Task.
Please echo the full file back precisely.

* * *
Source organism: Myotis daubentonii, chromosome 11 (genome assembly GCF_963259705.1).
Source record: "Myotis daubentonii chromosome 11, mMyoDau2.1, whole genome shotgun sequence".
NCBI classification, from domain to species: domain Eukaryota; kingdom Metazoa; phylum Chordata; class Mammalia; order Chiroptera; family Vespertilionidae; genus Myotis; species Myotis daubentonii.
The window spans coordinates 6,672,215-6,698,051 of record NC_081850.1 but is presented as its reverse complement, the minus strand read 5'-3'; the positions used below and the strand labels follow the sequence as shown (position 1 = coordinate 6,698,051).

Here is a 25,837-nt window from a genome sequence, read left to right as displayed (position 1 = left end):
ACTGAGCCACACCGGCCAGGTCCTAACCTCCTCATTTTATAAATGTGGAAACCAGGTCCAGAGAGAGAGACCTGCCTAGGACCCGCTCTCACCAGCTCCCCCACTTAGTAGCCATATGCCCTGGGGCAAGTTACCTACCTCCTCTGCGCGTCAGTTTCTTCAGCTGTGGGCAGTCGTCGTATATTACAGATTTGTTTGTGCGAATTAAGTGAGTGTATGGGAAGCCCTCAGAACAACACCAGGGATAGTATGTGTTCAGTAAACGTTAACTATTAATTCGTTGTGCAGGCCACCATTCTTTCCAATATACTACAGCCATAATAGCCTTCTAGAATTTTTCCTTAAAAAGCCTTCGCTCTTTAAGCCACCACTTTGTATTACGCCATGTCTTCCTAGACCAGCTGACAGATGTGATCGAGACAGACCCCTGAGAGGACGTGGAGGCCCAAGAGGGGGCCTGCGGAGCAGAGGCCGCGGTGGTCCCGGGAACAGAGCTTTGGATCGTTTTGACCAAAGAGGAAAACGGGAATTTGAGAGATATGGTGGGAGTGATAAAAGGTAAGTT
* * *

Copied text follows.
Source organism: Myotis daubentonii, chromosome 11 (genome assembly GCF_963259705.1).
Source record: "Myotis daubentonii chromosome 11, mMyoDau2.1, whole genome shotgun sequence".
NCBI classification, from domain to species: domain Eukaryota; kingdom Metazoa; phylum Chordata; class Mammalia; order Chiroptera; family Vespertilionidae; genus Myotis; species Myotis daubentonii.
The window spans coordinates 6,672,215-6,698,051 of record NC_081850.1 but is presented as its reverse complement, the minus strand read 5'-3'; the positions used below and the strand labels follow the sequence as shown (position 1 = coordinate 6,698,051).

Here is a 25,837-nt window from a genome sequence, read left to right as displayed (position 1 = left end):
ACTGAGCCACACCGGCCAGGTCCTAACCTCCTCATTTTATAAATGTGGAAACCAGGTCCAGAGAGAGAGACCTGCCTAGGACCCGCTCTCACCAGCTCCCCCACTTAGTAGCCATATGCCCTGGGGCAAGTTACCTACCTCCTCTGCGCGTCAGTTTCTTCAGCTGTGGGCAGTCGTCGTATATTACAGATTTGTTTGTGCGAATTAAGTGAGTGTATGGGAAGCCCTCAGAACAACACCAGGGATAGTATGTGTTCAGTAAACGTTAACTATTAATTCGTTGTGCAGGCCACCATTCTTTCCAATATACTACAGCCATAATAGCCTTCTAGAATTTTTCCTTAAAAAGCCTTCGCTCTTTAAGCCACCACTTTGTATTACGCCATGTCTTCCTAGACCAGCTGACAGATGTGATCGAGACAGACCCCTGAGAGGACGTGGAGGCCCAAGAGGGGGCCTGCGGAGCAGAGGCCGCGGTGGTCCCGGGAACAGAGCTTTGGATCGTTTTGACCAAAGAGGAAAACGGGAATTTGAGAGATATGGTGGGAGTGATAAAAGGTAAGTT